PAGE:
• How worried should I be?
      While the virus is a serious public health concern, the risk to most people outside China remains very low, and seasonal flu is a more immediate threat.
    • Who is working to contain the virus?
      World Health Organization officials have praised China’s aggressive response to the virus by closing transportation, schools and markets. This week, a team of experts from the W.H.O. arrived in Beijing to offer assistance.
    • What if I’m traveling?
      The United States and Australia are temporarily denying entry to noncitizens who recently traveled to China and several airlines have canceled flights.
    • How do I keep myself and others safe?
      Washing your hands frequently is the most important thing you can do, along with staying at home when you’re sick.

One day, a guard paused to look at Mr. Huang’s passport, then looked up and scowled. “This pandemic is definitely caused by you American imperialists!” the guard told Mr. Huang. The virus was obviously a new biochemical weapon, the guard reasoned. He was only partly joking.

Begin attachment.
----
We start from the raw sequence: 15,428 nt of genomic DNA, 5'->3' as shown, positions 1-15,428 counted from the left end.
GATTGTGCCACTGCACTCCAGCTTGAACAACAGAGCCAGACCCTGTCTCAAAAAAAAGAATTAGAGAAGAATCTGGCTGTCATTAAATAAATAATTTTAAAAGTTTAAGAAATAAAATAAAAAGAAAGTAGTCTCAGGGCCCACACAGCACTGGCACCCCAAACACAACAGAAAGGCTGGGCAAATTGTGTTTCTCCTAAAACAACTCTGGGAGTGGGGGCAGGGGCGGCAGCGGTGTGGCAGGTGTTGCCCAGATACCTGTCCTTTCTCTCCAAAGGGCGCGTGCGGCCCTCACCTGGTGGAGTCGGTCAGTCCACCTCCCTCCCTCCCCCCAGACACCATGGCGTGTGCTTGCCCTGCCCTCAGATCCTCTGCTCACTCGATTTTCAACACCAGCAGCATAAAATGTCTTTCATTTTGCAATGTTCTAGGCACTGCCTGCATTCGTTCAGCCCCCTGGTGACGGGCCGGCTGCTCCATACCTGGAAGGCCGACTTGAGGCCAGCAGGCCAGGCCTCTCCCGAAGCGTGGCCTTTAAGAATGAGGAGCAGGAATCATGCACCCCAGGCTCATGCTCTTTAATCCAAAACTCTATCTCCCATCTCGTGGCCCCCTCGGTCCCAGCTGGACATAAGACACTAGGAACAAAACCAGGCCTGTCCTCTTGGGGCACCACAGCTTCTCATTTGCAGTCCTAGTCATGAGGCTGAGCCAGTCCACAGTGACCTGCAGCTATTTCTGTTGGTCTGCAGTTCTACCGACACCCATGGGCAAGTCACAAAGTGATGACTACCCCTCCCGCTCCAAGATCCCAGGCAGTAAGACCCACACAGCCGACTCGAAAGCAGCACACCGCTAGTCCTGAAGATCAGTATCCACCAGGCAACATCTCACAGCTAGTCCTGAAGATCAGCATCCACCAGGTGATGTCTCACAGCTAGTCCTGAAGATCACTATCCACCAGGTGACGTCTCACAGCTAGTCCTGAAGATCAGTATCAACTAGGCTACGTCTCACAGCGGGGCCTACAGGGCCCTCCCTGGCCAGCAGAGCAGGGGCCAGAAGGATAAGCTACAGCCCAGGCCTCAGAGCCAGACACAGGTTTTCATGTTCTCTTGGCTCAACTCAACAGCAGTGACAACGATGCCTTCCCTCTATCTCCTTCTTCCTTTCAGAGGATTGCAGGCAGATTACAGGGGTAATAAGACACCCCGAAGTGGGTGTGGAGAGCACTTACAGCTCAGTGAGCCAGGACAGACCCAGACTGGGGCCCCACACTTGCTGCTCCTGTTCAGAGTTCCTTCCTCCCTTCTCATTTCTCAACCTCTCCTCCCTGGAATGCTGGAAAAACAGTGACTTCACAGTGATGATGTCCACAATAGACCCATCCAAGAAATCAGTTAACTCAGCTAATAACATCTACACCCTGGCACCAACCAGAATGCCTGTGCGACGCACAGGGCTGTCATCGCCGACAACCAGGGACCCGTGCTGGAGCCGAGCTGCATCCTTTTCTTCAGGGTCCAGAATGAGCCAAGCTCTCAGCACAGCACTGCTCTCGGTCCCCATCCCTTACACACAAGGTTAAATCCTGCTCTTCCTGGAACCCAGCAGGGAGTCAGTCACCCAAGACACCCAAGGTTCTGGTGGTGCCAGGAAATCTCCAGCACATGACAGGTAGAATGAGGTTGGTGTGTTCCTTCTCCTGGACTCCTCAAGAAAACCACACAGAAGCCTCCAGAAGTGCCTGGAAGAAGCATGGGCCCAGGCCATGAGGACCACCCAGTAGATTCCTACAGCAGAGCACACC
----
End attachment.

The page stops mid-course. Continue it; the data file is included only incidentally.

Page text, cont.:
“He doesn’t like the U.S. or Americans,” Mr. Huang said.

The next day, the guard apologized. His facts were wrong. Greedy and reckless Chinese scientists at a high security biochemical lab in Wuhan, the epicenter of the outbreak, were behind the spread, the guard said. They had sold an infected test monkey to the live market where authorities believe the virus spread. As far as Mr. Huang could tell, the guard believed the story.

Another guard told Mr. Huang that he saw a memo from the same lab, which had been posted online. The Wuhan lab had a cure, too, the second guard argued, and scientists planned to sell it and make boatloads of money.

(Scientists from around the world have broadly rejected the idea that the coronavirus was made by humans.)

Mr. Huang has to pass through several more makeshift checkpoints just to get to the market. At each checkpoint, Mr. Huang must write down his personal information and have his temperature checked. He goes through the same routine when he returns home. A 10 minute journey now takes three times as long.